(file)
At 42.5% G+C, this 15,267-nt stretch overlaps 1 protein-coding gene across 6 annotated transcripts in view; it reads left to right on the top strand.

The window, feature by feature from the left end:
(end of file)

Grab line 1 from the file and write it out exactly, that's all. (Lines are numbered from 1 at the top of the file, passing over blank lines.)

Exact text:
At 42.5% G+C, this 15,267-nt stretch overlaps 1 protein-coding gene across 6 annotated transcripts in view; it reads left to right on the top strand.